An experiment on inequality and social comparison
Last registered on April 17, 2019


Trial Information
General Information
An experiment on inequality and social comparison
Initial registration date
January 13, 2019
Last updated
April 17, 2019 12:20 PM EDT

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Primary Investigator
Florida State University
Other Primary Investigator(s)
PI Affiliation
Emory University
PI Affiliation
New York University NYC and Abu Dhabi
Additional Trial Information
In development
Start date
End date
Secondary IDs
Individuals are more likely to value skills that they are comparatively successful at (Festinger, 1954). At the same time, a person’s success on a particular domain is a consequence of his or her investment on that domain. This investment, in turn, can depend on how much the individual values that domain. That is, with social information, a rational choice must be based not only on the perceived decisions (on education, investment, entertainment, etc.) but also an unobservable selective valuation process in which one assigns a subjective value to the tasks/domains to optimize the observable choices. Studying how differences in values affect the behavior of an individual in tasks has important implications for our understanding of how individuals can optimize their choices and strategies in a society with competitions and social comparisons. In this study, we aim to design an innovative theory-driven experiment to investigate a new theory on social comparisons and estimate the effects of the selective valuation process on inequality, broadly defined. We will establish a new model to capture the characteristics of the selective valuation process in decision-making and derive theoretical predictions. We will then empirically explore the research questions in a controlled laboratory environment.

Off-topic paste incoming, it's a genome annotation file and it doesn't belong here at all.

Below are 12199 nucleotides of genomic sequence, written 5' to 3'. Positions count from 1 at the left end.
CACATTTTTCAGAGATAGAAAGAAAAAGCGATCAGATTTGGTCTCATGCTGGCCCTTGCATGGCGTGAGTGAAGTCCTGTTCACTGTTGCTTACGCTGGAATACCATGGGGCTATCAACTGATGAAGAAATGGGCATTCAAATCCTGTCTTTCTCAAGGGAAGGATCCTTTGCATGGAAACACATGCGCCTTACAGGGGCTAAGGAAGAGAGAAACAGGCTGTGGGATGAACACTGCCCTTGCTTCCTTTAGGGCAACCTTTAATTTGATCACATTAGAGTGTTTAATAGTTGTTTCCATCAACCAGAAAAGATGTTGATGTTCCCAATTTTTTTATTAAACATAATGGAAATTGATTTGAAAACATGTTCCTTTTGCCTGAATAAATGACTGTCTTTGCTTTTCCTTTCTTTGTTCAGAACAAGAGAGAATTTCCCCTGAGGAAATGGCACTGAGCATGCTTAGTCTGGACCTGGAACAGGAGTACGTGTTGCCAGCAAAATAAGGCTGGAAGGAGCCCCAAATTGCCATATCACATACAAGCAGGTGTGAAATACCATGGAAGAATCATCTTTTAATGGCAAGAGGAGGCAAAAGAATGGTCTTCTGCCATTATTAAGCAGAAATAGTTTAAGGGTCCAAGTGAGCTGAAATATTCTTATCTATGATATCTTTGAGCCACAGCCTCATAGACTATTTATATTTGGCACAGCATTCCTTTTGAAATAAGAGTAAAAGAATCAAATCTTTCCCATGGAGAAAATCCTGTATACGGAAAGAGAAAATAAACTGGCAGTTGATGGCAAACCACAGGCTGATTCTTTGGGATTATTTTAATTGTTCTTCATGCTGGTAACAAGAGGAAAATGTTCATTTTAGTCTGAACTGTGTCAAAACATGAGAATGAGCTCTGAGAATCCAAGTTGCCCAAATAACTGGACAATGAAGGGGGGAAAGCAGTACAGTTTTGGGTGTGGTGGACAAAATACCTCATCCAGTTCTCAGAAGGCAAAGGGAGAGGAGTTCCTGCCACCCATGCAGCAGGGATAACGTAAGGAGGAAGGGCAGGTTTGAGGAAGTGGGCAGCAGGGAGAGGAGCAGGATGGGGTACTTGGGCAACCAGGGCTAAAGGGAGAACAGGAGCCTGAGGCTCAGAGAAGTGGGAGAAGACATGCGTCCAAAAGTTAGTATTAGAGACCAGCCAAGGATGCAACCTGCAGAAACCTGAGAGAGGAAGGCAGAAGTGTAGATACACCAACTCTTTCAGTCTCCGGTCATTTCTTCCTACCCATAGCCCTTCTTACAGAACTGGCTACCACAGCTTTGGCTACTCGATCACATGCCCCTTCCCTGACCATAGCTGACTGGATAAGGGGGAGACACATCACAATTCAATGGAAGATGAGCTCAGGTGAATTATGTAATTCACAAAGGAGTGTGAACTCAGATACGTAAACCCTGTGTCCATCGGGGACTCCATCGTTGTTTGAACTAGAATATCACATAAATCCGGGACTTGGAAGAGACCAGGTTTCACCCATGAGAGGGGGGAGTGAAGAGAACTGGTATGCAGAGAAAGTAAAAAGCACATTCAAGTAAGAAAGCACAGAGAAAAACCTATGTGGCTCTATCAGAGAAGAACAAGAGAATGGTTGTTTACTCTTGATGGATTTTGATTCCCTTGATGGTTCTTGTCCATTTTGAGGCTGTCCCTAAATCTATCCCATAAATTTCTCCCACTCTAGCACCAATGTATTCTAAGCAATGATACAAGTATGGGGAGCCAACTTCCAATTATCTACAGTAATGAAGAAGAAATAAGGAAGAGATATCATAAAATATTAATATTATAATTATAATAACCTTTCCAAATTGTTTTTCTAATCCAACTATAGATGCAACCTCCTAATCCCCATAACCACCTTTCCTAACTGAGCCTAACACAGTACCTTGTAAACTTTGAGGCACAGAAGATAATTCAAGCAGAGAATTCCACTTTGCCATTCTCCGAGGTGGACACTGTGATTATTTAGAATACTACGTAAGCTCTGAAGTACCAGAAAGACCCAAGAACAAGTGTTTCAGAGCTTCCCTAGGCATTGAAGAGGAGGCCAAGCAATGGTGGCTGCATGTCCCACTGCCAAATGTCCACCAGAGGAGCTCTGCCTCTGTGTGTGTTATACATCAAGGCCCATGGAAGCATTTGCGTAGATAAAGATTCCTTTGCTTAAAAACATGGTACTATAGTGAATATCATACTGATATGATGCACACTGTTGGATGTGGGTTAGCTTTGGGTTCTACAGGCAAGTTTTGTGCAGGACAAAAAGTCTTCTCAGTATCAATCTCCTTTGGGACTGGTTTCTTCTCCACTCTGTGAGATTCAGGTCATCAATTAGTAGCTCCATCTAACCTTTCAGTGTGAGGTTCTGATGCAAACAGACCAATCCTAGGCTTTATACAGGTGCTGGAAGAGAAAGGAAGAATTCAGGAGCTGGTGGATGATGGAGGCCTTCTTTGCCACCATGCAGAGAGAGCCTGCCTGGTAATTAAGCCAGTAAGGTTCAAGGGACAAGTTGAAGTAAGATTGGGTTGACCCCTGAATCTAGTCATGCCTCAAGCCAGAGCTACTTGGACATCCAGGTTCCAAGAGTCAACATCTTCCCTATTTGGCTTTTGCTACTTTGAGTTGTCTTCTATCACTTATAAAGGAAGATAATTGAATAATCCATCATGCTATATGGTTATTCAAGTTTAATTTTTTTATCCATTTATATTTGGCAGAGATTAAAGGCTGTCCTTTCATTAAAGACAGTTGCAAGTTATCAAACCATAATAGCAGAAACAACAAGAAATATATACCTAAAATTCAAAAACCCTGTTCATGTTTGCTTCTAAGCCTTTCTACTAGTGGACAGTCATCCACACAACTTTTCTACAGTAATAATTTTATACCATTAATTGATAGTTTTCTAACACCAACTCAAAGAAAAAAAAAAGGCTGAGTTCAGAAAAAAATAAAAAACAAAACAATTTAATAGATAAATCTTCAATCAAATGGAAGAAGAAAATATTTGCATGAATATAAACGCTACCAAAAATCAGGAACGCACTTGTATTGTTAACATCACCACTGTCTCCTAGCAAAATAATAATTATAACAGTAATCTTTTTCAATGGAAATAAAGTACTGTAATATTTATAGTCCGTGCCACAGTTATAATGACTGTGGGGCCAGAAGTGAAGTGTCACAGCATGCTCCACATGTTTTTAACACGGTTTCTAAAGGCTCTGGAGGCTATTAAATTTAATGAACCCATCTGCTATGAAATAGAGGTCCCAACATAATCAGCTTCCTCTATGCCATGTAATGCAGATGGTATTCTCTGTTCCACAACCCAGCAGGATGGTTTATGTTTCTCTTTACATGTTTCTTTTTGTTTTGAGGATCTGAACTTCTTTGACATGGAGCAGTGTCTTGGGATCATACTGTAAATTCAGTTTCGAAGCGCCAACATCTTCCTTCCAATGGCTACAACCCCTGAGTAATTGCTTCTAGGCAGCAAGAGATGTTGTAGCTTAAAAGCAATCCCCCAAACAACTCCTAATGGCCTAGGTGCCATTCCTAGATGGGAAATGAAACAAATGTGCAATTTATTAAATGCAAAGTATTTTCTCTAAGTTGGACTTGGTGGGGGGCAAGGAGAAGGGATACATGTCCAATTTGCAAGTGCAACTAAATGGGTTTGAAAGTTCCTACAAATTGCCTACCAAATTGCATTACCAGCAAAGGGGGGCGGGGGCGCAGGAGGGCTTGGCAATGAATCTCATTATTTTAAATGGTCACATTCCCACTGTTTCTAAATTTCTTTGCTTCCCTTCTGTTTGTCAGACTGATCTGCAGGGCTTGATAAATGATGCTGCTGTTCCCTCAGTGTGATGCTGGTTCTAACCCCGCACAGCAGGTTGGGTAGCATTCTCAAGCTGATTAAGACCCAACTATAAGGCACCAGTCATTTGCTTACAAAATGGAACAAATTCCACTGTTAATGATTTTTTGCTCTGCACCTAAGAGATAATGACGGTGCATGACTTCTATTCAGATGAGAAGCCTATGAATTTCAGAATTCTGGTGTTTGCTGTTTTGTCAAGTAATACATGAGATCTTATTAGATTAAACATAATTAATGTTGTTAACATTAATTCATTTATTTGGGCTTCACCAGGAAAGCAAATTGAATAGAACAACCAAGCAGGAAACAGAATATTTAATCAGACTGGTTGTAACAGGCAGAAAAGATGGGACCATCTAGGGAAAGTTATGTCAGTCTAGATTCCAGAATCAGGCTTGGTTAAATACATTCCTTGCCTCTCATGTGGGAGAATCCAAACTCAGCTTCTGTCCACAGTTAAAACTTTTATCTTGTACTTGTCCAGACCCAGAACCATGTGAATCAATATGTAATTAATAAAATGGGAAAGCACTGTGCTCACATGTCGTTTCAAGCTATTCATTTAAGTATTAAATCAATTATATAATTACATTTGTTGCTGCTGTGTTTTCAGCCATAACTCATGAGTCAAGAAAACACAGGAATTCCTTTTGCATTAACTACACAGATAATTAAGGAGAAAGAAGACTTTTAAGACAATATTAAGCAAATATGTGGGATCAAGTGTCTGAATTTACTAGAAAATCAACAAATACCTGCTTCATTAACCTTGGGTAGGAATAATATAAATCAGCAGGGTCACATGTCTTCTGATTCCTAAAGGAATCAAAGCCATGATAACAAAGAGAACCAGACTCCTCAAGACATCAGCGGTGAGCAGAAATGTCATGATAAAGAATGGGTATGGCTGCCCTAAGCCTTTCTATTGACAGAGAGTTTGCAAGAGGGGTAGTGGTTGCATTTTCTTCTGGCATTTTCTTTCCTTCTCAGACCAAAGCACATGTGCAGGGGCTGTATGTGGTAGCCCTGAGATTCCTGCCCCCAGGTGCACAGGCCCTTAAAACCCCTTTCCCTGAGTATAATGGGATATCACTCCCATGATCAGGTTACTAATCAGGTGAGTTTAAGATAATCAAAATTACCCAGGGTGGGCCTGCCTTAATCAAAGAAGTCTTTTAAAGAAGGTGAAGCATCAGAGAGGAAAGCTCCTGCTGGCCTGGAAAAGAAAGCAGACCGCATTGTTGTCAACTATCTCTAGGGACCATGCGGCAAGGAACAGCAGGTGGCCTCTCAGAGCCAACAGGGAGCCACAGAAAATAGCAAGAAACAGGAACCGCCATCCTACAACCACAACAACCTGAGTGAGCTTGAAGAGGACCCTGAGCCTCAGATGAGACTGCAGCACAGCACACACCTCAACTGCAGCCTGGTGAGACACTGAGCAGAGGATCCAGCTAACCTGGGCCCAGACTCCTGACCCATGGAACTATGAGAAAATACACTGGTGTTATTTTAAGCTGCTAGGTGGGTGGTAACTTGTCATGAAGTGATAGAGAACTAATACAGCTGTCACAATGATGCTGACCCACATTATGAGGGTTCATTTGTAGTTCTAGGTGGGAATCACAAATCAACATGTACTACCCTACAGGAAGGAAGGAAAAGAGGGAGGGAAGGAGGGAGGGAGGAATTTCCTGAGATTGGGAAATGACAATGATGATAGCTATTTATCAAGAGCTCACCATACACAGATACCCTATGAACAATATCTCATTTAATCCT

External Link(s)
Registration Citation
Morton, Rebecca, Kai Ou and Elizabeth Penn. 2019. "An experiment on inequality and social comparison." AEA RCT Registry. April 17.
Experimental Details
In a controlled laboratory environment, we will reveal other subjects' performance on a chosen task. Compared to the Baseline in which we do not reveal such information, subjects' behavior may be affected by the intervention.
Intervention Start Date
Intervention End Date
Primary Outcomes
Primary Outcomes (end points)
Subjects' performance and effort.
Primary Outcomes (explanation)
Subjects' performance and effort will be measured by how many problems they solved correctly and how much time they spent to solve these problems.
Secondary Outcomes
Secondary Outcomes (end points)
Secondary Outcomes (explanation)
Experimental Design
Experimental Design
In the Baseline, we do not reveal information on other subjects' performance between Stage 1 and Stage 2. In the Treatment, we will reveal information on other subjects' performance between Stage 1 and Stage 2.
Experimental Design Details
Not available
Randomization Method
Subjects will be randomly assigned to the Baseline and Treatments, and depending on the treatment setup, subjects will be randomly assigned information on other subjects' performance.
Randomization Unit
Unit of randomization is the individual.
Was the treatment clustered?
Experiment Characteristics
Sample size: planned number of clusters
500 undergraduate student subjects.
Sample size: planned number of observations
500 undergraduate student subjects.
Sample size (or number of clusters) by treatment arms
50 subjects for Baseline, 450 subjects for Treatment.
Minimum detectable effect size for main outcomes (accounting for sample design and clustering)
IRB Name
Florida State University IRB
IRB Approval Date
IRB Approval Number
HSC No. 2018.23644